Reva Williams, at what is alleged to be the greatest bar in the history of time. As is always the case, Sarah has new songs, and it will be a very rich time. I don't know how to publish someone else's instagram images, but I end with a shot of her preparing for a radio appearance. The girl is out and about. Stay tuned.
Sunday, February 24, 2013
incredibly thorough Thom Yorke interview got me thinking about the way particular thinkers and artists came together for me in the late nineties and early aughts. There was a season in which I'd buy and read anything associated with Radical Orthodoxy with the same fervor I'd once reserved for folks like John Byrne and Alan Moore. As is often the case now, I found it difficult to grasp an awful lot of it, but I'd dutifully mark and transcribe whatever struck me as interesting in the hope that it might prove helpful later on. I don't know that anyone who's read Everyday Apocalypse loved it enough to scour the footnotes and journey over toward John Milbank's Theology and Social Theory, but I doubt I'd have ever thought to argue that there isn't a secular molecule in the universe if he hadn't given me "Once, there was no 'secular.'" Within a few days of the September 11th attacks, it was announced that our government's military response would be called Operation Infinite Justice at about the same time I'd underlined the phrase "nontotalizing metanarrative" in Milbank's volume. I e-mailed him to remark that we could do with more of such ways of viewing the world in our radioactive days, and he e-mailed back with one word: "Exactly." This was all the affirmation a young high school English teacher required. Throw in William Cavanaugh's Torture and Eucharist ("The distinction between politics and religion was not discovered but invented") and I had a way of talking about pretty much everything.
Which brings me to D. Stephen Long. I'd do my darnedest to appropriate the insights of Richard King and Jeremy Carrette's Selling Spirituality and David Loy's Buddhist economics before realizing I'd gleaned similar wisdom via his Divine Economy earlier this century. Long turned me on to Michael Budde who observed how that which passes (or is advertised) as Christian "often has as much to do with the life and message of Jesus as a GM Pontiac has with real Native Americans--nothing except a claimed, mostly imaginary, continuity of name." And Long himself gave me gems like this: "The market as salvific institution is and must be heretical." There's so much more to say, but I'm up against deadline as Longs appears among us tomorrow (see above). If you're unsure as to how to get to Neely, e-mail me and I'll meet you somewhere near Belmont beforehand. This is all.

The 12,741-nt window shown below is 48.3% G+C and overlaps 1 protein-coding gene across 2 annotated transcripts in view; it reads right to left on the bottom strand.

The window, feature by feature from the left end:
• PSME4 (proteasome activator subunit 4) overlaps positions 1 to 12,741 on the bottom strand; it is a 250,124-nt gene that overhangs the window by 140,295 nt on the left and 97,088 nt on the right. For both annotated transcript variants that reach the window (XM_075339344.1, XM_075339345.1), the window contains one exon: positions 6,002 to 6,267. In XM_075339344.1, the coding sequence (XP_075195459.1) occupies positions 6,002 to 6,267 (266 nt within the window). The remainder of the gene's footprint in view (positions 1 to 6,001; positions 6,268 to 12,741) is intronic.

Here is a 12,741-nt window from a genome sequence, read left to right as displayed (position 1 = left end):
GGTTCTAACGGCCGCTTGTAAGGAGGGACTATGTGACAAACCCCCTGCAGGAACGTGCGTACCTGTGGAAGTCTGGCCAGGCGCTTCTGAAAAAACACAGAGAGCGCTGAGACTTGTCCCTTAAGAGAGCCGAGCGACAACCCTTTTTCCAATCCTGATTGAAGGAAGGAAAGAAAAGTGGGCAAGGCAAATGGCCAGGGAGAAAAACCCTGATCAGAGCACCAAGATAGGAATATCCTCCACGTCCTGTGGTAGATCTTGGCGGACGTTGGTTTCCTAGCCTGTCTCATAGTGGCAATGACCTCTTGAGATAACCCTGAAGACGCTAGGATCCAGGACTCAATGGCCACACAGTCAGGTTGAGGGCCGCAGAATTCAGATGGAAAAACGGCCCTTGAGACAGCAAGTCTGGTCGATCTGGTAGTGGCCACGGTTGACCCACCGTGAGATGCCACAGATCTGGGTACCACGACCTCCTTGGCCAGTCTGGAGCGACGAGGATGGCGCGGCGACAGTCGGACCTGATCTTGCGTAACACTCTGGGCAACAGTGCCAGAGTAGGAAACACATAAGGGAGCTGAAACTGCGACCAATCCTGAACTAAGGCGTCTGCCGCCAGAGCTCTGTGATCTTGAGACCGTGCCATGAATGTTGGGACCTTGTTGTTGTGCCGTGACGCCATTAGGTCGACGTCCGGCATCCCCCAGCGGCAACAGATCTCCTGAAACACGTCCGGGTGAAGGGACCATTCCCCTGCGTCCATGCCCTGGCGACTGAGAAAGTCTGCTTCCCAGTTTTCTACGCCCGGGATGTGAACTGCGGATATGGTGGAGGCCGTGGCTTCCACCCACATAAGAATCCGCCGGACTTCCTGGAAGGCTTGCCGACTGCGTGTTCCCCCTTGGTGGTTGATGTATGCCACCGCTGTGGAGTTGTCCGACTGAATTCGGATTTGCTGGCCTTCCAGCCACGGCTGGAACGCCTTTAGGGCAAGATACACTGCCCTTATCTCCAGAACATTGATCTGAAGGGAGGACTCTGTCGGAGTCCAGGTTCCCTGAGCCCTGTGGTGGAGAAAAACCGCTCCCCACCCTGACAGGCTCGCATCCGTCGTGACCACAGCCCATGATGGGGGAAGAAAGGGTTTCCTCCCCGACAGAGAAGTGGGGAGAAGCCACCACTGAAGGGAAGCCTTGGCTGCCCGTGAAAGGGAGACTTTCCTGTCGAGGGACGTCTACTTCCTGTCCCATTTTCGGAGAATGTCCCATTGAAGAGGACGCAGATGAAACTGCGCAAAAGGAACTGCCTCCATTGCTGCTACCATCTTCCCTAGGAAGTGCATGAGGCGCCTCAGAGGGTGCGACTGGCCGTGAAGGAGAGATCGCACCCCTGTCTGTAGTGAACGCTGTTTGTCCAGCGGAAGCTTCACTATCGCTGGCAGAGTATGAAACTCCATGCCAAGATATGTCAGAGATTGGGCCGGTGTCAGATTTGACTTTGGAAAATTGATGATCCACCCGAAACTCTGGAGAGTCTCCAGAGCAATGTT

What these concerns have to do with Radiohead (or James Joyce or Ursula Le Guin or David Lynch) has been a driving question in everything I've written since, and this morning's Guardian interview almost felt like a checklist. Yorke:
Tuesday, February 19, 2013
"You always say that when we drive by the Whiskey Kitchen," she remarked.
And this is completely true. It's where 12th Avenue approaches Broadway. We're out of "the Gulch" and approaching Virago and an abandoned McDonalds that says "Closed for Remodeling" and isn't. My proprietary feelings for Nashville kick in right about then. What's going on here, place that formed and forms me? How are we feeling? Are we at the end of our tether?
My Nashville is often a kind of alternative universe in which all my genius friends are incredibly famous. Communal touchstones. Local visionaries through whom I'm able to see the world. A couple of them had a "big label" moment in the late 20th century as the Evinrudes. Think Philip K. Dick and Eudora Welty and songs like "Jimmy's On Crack (And I Don't Care)". They're Brian Reed and Sherry Cothran. They've kept right on thriving at every turn to the delight of anyone nearby. They've both in bands with Sarah. And THIS FRIDAY NIGHT,they're going for it again with Evinrudes tunes aplenty alongside a few of their own songs, Brian within the entity called Rosy Gears ("Scarface the Pitbull," "Demon from Hell," "Lily White") and Sherry eponymously.
What's more, there's the matter of Bulb (J. Todd Greene, Tony Doling, Randall Lancaster, Jake Larson, Sarah, and Brian) who haven't opened for the Evinrudes in over thirteen years and who just recently finished what I believe to be their twenty-third album. It seems to me (and I imagine there are at least eleven people who would agree) that if Nashville has a William Blake, Bulb is it. One might prepare a little by considering this. An EP featuring the latest goodness produced and mixed by the endlessly inventive conjurer and wordsmith Chris Leonard will be on offer.
AND we have a young fellow I occasionally spy at Bongo Java re-reading Lost in the Cosmos. After a years-long hiatus from Bulb-related phenomena, the alluring, enigmatic, hypnotist collector Max Perkins is scheduled to reappear.
It's a 12th and Porter situation past the sad McDonalds on the other side of Broadway. Doors open at 8PM. Tell the people. Nashville happens.